Michigan Lawyers Advising Everyone to Refuse Roadside Drug Tests is F*cking Awesome

There are roughly six million car accidents every single day here in the United States. That equates to an average of 90 traffic fatalities every day in this country, and that number climbs progressively higher as our population grows and more drivers take to our roads.

For me, personally, I cannot wait for the day when self-driving cars are just the norm and accidents are all but eliminated and I can dab all the way to my destination, but we are not quite there yet. If you told me about self-driving cars 20 years ago, I’d smile and nod and feel sorry for you, but then again if you told me two decades ago that a state like Michigan would allow for legal weed someday, I wouldn’t have believed that either… but here we are.

Over the course of the past 5-10 years, we’ve seen nearly all of the Reefer Madness inspired criticisms about cannabis go up in smoke as the majority of Americans have come to realize that not only is this plant harmless, but it can be incredibly beneficial in a myriad of ways.

One of the final anti-cannabis arguments that just will not die, however, is the notion that cannabis consumers are dangerous drivers. Even normally progressive Democratic lawmakers cite our current inability to accurately determine “intoxication levels” of THC in a person’s system as reason enough to balk at broader reform measures.

Vulture capitalist companies have swooped in on this opportunity to peddle their plans to create the ultimate roadside cannabis test kit, and all have failed. As almost any cannabis user can tell you, one single puff of pot can stay in your system for a month or more, but wouldn’t impair your driving whatsoever.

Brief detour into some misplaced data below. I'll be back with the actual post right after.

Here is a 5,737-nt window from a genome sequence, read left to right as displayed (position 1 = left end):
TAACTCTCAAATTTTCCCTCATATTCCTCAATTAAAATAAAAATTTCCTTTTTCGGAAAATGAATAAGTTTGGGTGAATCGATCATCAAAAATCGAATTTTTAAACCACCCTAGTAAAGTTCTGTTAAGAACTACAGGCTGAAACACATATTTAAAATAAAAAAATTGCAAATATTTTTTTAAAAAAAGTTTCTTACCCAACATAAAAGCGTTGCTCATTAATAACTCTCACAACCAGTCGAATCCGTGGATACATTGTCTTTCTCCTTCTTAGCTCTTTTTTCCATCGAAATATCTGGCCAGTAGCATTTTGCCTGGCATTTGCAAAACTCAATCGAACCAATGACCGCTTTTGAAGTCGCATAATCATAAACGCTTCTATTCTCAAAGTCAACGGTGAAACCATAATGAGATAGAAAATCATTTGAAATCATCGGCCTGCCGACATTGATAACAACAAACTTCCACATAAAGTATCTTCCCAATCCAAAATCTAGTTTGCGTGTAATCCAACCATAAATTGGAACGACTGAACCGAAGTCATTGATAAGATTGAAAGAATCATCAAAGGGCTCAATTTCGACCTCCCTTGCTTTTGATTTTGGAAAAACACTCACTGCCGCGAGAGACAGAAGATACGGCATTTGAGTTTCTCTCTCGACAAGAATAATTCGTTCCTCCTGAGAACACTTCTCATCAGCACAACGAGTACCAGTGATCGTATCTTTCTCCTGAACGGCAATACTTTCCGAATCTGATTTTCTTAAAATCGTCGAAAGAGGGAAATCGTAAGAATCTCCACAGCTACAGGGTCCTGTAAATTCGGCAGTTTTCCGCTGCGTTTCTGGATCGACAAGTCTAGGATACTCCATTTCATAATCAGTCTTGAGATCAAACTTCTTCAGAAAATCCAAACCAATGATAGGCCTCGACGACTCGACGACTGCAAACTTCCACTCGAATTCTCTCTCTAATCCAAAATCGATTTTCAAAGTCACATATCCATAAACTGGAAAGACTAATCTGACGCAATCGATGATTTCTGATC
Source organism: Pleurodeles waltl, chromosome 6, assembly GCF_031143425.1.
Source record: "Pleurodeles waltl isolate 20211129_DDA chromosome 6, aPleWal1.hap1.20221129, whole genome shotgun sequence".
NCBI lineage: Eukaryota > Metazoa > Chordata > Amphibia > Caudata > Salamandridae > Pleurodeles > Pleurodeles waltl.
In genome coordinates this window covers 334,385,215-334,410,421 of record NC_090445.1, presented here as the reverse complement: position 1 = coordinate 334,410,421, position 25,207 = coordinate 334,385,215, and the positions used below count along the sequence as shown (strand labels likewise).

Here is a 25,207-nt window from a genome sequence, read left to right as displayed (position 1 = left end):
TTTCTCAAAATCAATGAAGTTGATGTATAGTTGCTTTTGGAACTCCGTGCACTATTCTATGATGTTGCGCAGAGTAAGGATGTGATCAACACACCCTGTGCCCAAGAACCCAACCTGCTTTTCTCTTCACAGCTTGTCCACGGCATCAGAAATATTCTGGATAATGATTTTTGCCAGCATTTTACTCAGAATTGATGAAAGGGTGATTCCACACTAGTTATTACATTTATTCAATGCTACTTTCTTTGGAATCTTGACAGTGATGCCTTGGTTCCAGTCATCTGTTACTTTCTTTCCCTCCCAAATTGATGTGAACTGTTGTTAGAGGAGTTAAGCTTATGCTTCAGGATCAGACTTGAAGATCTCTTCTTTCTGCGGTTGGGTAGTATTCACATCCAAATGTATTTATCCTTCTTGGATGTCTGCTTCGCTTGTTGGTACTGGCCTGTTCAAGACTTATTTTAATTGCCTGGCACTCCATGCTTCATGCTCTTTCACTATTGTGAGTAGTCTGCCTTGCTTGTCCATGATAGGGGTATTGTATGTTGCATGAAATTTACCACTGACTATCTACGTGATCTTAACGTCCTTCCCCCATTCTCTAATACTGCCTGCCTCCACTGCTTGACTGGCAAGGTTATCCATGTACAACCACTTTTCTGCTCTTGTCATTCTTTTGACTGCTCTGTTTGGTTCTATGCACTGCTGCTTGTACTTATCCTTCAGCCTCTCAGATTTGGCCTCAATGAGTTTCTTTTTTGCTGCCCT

Cannabis consumers have come under closer scrutiny in recent years once we’re trapped in the line of a well-hidden roadside sobriety checkpoint. These checkpoints/ambushes are quite possibly the most un-American thing I have ever dealt with in my own life, and lawmakers and piss-sniffers everywhere want to make them even more intrusive for people who enjoy cannabis.


Laws regarding suspected intoxicated drivers vary pretty wildly across the country. Hell, half the country calls it a DUI and the other half a DWI, we can’t even agree on that. So it is very important that you know exactly what your local laws are if you are a cannabis consumer who drives. It is also important to remember that these laws are changing constantly as cannabis reform takes root, but it could be a bumpy ride for weed-loving motorists for a few years.

Case in point is in Michigan, the latest state to take a stab… or a swab… at combatting a non-existent problem of dangerously stoned drivers now that the state has legalized the recreational use of cannabis for adults.

Yesterday in dozens of jurisdictions across the state, a pilot program was launched by law enforcement in which drivers suspected of being under the influence of drugs (besides alcohol) will be subjected to interrogation by a DRE, or Drug Recognition Expert. The DRE will demand an oral swab sample from the driver which will be run through a roadside drug test to determine the fate of the driver.